A report issued late last month by former Maine Chief Justice Daniel Wathen, the court master who oversees Riverview Psychiatric Center, found insufficient staffing and substandard care at the state hospital. If that sounds familiar, it should. The findings are similar to the conclusions reached in a report issued a year ago.

It’s troubling that Wathen’s report, based on work by a consultant, found so little progress at Riverview, which has been unable to regain the federal certification it lost in 2013. And it’s perplexing that the Department of Health and Human Services, which issued a lengthy rebuttal to Wathen’s findings, sees the situation so differently.

Wathen will now follow up on the report with visits of his own to Riverview. That’s a important step for determining what’s really going on, and what can be done to correct it.

DHHS Commissioner Mary Mayhew, meanwhile, continues to push an ill-defined and costly plan for a new psychiatric unit as the only solution to the problems at Riverview.

She may be right, but it is impossible to know without learning more about the operation and oversight of the facility. After two years of fumbling operations at Riverview, Mayhew cannot expect the Legislature to take her word for it.

PERSISTENT PROBLEMS

Wathen’s latest report does not help that credibility gap.

According to the court master report, staffing shortages at Riverview have people working excessive overtime to cover shifts, and performing duties for which they were neither hired nor trained.

As a result, patient care has suffered, and some of the programs designed to help patients, such as vocational employment, have been cut back or eliminated.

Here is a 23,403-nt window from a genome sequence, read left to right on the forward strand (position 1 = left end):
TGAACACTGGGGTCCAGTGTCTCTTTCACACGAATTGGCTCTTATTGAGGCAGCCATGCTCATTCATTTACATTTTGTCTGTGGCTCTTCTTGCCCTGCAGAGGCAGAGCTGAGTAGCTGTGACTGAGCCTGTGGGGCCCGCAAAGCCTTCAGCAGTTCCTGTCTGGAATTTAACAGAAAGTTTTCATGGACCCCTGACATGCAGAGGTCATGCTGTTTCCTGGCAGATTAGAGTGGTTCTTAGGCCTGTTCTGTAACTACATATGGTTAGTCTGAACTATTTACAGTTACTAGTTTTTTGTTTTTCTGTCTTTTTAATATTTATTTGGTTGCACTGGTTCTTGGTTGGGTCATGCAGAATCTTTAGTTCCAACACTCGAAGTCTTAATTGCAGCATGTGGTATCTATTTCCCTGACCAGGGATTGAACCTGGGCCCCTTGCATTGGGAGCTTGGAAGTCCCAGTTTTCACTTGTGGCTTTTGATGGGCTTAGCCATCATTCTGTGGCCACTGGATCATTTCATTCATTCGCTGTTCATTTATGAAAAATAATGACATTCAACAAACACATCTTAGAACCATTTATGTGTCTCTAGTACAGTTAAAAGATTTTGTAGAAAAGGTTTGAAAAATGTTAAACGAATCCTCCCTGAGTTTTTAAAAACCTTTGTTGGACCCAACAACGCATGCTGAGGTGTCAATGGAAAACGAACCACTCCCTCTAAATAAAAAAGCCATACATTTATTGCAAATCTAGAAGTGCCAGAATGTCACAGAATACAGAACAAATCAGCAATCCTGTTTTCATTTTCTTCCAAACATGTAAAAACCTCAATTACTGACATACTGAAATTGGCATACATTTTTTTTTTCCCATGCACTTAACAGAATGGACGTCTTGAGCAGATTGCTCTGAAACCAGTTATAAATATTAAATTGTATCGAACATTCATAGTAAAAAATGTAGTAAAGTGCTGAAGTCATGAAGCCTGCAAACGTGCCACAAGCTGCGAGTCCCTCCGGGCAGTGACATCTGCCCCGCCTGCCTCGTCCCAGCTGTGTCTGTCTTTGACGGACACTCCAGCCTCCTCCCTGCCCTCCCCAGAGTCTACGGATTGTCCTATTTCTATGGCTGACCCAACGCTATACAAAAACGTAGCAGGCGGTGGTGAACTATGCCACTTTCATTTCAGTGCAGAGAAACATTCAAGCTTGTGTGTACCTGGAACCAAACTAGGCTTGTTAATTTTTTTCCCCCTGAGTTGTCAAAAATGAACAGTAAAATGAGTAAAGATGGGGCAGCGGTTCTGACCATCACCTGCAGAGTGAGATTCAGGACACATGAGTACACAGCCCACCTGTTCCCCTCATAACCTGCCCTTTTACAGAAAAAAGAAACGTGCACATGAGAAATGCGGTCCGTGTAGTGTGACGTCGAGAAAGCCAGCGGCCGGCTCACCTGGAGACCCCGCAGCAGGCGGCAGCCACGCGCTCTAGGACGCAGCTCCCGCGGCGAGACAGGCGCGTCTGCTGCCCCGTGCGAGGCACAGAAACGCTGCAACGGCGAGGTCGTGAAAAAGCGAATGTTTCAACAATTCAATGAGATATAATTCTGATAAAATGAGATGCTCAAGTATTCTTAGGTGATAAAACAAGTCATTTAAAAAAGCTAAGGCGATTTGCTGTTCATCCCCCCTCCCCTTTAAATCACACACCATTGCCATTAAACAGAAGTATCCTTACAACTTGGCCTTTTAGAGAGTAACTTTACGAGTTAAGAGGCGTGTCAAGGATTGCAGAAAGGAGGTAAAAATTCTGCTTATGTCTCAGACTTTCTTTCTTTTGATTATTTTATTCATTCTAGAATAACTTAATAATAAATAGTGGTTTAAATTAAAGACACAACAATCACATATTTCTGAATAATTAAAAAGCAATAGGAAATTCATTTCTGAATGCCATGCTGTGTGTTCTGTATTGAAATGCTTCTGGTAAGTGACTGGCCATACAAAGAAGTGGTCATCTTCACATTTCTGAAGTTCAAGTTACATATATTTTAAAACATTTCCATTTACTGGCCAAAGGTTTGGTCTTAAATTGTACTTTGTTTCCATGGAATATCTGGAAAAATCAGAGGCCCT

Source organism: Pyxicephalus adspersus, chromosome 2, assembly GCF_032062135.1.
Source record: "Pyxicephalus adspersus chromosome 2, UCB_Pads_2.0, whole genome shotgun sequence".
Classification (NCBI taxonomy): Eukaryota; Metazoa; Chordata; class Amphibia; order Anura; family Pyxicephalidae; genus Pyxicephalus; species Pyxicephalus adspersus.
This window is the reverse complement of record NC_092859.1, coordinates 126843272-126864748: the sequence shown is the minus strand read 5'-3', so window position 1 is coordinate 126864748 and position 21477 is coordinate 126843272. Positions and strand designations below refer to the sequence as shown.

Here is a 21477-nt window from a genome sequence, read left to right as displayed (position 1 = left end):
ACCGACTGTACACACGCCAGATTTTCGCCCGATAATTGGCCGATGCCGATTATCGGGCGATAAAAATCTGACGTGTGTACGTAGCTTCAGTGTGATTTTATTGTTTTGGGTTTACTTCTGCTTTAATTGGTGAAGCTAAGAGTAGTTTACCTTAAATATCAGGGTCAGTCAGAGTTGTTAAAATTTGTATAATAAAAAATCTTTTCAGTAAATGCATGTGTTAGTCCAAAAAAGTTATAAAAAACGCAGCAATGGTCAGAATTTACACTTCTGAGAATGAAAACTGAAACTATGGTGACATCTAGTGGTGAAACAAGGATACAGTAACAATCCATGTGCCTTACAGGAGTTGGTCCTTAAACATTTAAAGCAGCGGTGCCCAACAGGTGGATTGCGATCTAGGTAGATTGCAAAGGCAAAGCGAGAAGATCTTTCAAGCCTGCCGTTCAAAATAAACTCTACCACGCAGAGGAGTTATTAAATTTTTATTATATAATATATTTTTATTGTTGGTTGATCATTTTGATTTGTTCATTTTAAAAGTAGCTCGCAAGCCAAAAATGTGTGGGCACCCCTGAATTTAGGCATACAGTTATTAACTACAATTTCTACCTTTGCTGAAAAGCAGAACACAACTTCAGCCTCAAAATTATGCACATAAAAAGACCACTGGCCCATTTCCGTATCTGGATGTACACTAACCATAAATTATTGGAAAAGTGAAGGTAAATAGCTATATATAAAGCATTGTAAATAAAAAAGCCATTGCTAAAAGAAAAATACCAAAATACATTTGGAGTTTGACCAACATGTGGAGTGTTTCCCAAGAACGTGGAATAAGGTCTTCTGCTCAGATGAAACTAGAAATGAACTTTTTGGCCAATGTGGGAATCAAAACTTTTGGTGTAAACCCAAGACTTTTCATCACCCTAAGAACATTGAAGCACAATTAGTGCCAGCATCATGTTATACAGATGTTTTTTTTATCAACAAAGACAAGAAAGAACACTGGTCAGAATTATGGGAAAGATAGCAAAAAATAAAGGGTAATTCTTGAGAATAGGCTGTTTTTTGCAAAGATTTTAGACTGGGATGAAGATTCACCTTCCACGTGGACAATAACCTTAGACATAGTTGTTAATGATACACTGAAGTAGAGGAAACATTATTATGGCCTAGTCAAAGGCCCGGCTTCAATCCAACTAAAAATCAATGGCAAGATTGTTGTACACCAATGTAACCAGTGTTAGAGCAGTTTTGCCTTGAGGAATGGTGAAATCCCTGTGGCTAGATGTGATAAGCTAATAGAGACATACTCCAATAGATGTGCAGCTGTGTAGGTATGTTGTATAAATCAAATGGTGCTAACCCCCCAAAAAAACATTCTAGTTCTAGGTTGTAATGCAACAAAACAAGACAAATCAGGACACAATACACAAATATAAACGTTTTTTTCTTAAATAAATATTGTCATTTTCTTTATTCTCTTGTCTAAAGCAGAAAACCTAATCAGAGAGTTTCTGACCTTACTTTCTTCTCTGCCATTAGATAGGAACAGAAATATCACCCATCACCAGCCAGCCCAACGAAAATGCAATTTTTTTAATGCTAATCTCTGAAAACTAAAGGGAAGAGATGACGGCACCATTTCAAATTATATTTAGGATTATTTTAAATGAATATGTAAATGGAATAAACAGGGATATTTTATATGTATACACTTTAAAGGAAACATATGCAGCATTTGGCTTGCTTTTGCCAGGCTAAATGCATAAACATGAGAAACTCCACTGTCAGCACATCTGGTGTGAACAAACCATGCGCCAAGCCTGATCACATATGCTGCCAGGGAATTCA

Riverview, the report also found, has been slow to fill open slots for forensic patients, or those found not criminally responsible by reason of mental illness, leaving these patients languishing in jail and missing the opportunity for beneficial early intervention.

RIVERVIEW RESPONDS

In its response, DHHS argued that Riverview had made strides in some areas, while others were being addressed with money from the state budget passed in July and had not yet had time to make an impact.

In part, that is valid. Riverview has progressed since the use of stun guns to subdue patients first brought the ire of federal inspectors. Significant changes were made, and the progress in many areas has been noted. In other areas, there have been difficulties filling positions that are out of the hands of hospital administrators.

But the department has used the defense of bad timing before, when federal authorities visited, and other areas remain uncorrected.

Mayhew says they will never be fixed unless the Legislature creates a second facility for violent forensic patients.

SHORT ON SPECIFICS

That may or may not be the case. Riverview operated as a certified hospital while housing both forensic and civil patients before, and other hospitals continue to do so without issue.

It is, though, a tack worth considering if it can improve care, free up beds for civil patients, and regain federal certification.

But without more information, there’s no way to tell if it will.

Gov. Paul LePage first proposed a new 14-bed facility, run by a private contractor, in early May.

Later that month, as the end of the legislative session neared, LePage submitted a bill calling for a 50-bed unit. The bill included only the cost — $18.5 million a year — and an explanation of the problems at Riverview.

No more information has been presented since then, and there’s been no indication of how the private operator would be selected, what standard they would be held to, and who would hold them to it. That’s unacceptable for such a significant change, with so much at stake for patients.

From Mayhew and LePage, the stance seems to be that legislators should just trust them.

But with their poor record at Riverview, that’s impossible.